Well, I have to say, it was kind of my favorite episode of "Smash" ever. Before you call NBC and start the Facebook petition to add a third season, let's be real for just a minute. This week's episode was the opening night of Bombshell—that's been money in the bank since the series premiered. This should have been right in the pocket, right in "Smash"'s wheelhouse, and it was. And the show's writers should be commended, or at least given some positive reinforcement (like a dog who's been struggling through potty training) for an episode that focused on what's good about "Smash" (an inside view of Broadway, tumultuous relationships between collaborators, world-class performances of both top quality original material and classics) as opposed to what drags it down (drawn-out snail's pace soap operatic conflict between two-dimensional characters, pandering to the pop market with clumsily inserted karaoke performances).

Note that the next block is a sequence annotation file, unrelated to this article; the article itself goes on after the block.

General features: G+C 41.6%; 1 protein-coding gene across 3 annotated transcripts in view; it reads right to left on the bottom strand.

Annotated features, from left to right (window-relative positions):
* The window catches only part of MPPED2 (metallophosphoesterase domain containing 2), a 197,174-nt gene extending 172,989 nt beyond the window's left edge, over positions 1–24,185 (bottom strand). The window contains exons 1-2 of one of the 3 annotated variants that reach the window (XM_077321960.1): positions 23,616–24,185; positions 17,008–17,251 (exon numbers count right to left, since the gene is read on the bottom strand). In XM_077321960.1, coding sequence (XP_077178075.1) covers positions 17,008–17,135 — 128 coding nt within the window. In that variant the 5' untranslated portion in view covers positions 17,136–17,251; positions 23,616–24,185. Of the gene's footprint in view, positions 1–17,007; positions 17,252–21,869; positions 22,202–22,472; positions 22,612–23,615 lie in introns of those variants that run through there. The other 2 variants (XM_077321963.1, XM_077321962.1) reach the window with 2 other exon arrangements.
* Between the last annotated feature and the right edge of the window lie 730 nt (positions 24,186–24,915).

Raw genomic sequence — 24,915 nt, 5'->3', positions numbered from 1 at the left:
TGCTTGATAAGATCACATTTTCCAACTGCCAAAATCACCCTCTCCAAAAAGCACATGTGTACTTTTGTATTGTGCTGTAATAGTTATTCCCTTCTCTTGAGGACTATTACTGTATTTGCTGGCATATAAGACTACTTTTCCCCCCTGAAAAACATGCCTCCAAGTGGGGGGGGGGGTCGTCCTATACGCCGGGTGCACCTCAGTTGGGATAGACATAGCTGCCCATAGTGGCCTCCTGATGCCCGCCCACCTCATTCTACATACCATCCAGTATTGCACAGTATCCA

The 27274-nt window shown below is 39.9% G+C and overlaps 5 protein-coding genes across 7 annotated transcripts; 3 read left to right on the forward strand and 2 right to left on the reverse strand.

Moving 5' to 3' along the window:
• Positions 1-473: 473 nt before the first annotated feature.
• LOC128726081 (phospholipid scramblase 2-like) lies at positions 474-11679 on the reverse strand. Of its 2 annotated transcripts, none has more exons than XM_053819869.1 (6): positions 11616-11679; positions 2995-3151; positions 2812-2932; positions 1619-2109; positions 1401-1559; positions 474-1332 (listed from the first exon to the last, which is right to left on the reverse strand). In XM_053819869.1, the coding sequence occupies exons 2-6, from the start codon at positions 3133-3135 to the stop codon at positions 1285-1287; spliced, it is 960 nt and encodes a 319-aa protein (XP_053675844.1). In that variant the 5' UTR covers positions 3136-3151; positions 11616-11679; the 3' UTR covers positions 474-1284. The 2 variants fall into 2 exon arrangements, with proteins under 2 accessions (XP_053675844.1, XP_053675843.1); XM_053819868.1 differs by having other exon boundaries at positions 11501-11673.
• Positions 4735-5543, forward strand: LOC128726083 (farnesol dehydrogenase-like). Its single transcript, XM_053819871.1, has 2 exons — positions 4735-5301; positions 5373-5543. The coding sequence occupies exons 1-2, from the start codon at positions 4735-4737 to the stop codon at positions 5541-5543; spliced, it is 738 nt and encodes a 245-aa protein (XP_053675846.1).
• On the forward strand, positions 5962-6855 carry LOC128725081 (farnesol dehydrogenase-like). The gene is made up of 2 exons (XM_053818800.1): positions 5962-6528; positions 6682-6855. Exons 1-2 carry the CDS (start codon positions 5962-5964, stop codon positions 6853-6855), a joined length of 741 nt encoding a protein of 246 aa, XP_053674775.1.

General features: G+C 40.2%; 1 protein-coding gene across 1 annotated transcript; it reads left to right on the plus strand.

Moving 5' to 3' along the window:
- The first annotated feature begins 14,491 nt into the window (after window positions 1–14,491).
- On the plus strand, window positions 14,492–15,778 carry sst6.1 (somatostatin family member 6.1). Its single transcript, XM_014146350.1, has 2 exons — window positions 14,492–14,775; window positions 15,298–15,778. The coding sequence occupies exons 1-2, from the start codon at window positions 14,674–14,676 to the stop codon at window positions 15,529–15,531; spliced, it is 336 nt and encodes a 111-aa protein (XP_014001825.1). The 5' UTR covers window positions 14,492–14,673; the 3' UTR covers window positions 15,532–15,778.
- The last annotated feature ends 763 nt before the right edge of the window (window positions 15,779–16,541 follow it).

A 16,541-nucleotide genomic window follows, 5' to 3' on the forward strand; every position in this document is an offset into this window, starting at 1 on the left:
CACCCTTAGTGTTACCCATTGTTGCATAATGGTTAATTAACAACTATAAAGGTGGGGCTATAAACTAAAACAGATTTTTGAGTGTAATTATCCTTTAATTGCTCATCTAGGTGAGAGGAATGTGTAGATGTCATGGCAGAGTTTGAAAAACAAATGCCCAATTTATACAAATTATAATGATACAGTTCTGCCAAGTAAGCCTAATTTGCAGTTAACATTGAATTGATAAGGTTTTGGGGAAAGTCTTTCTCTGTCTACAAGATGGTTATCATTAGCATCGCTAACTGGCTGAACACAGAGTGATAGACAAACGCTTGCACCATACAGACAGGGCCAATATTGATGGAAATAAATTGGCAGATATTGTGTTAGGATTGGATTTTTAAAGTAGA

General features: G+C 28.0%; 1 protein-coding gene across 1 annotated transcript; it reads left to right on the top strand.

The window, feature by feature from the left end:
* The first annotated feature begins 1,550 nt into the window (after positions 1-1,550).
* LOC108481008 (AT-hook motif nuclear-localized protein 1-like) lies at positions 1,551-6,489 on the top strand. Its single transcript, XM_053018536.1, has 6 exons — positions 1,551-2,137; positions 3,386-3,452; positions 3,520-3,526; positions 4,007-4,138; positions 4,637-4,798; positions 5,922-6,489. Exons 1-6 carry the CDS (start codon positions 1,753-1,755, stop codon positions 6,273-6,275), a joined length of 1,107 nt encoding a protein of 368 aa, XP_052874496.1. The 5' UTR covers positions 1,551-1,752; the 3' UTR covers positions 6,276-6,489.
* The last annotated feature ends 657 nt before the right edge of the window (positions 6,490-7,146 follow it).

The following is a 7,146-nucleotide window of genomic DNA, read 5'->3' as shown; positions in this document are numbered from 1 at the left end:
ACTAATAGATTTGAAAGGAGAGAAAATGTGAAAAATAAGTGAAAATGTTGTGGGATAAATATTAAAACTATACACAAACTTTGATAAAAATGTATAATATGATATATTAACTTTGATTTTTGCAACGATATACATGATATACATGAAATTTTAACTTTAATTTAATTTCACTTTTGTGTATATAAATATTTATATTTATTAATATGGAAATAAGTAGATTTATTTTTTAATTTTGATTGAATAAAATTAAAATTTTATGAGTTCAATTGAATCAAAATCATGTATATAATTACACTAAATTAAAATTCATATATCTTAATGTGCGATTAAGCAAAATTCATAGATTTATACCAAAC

The episode begins at Bombshell's final preview. Ivy and her mother, Bernadette Peters, are backstage at the end of the show. So, I guess Ivy's mother is still in Bombshell. When she wasn't on the show at all last week, I just kind of assumed… I guess there was no room for her with all that moody innuendo insinuating insolence in Jimmy's past. To think I had to watch several confrontations over the same issue between Karen and Ana while Bernadette Peters sat at home waiting for a fax… Anyway, that was last week. Bernadette is here now, and it's almost opening night!
Ivy (wisely) is on a "self-imposed media blackout." She does not want any message board chatter getting in the way of her own insecurities and self-doubt as she prepares for her opening on Broadway.
Julia is pitching Tom ideas for their next musical ("Gulliver's Travels," "Lord of the Flies," THE POETRY OF EZRA POUND, ANYTHING, TOM JUST LOOK AT ME!) but Tom won't get into it. He's still mad about Julia dramaturging the downtown darling Hit List when she should have been by his side.
It's clear he'll forgive her if Bombshell gets good reviews, but if it's a flop, Julia's gonna have to try a lot harder than The Very Hungry Caterpillar with puppets ("You've always wanted to do something Julie Taymory!") if she wants Tom to collaborate with her again.
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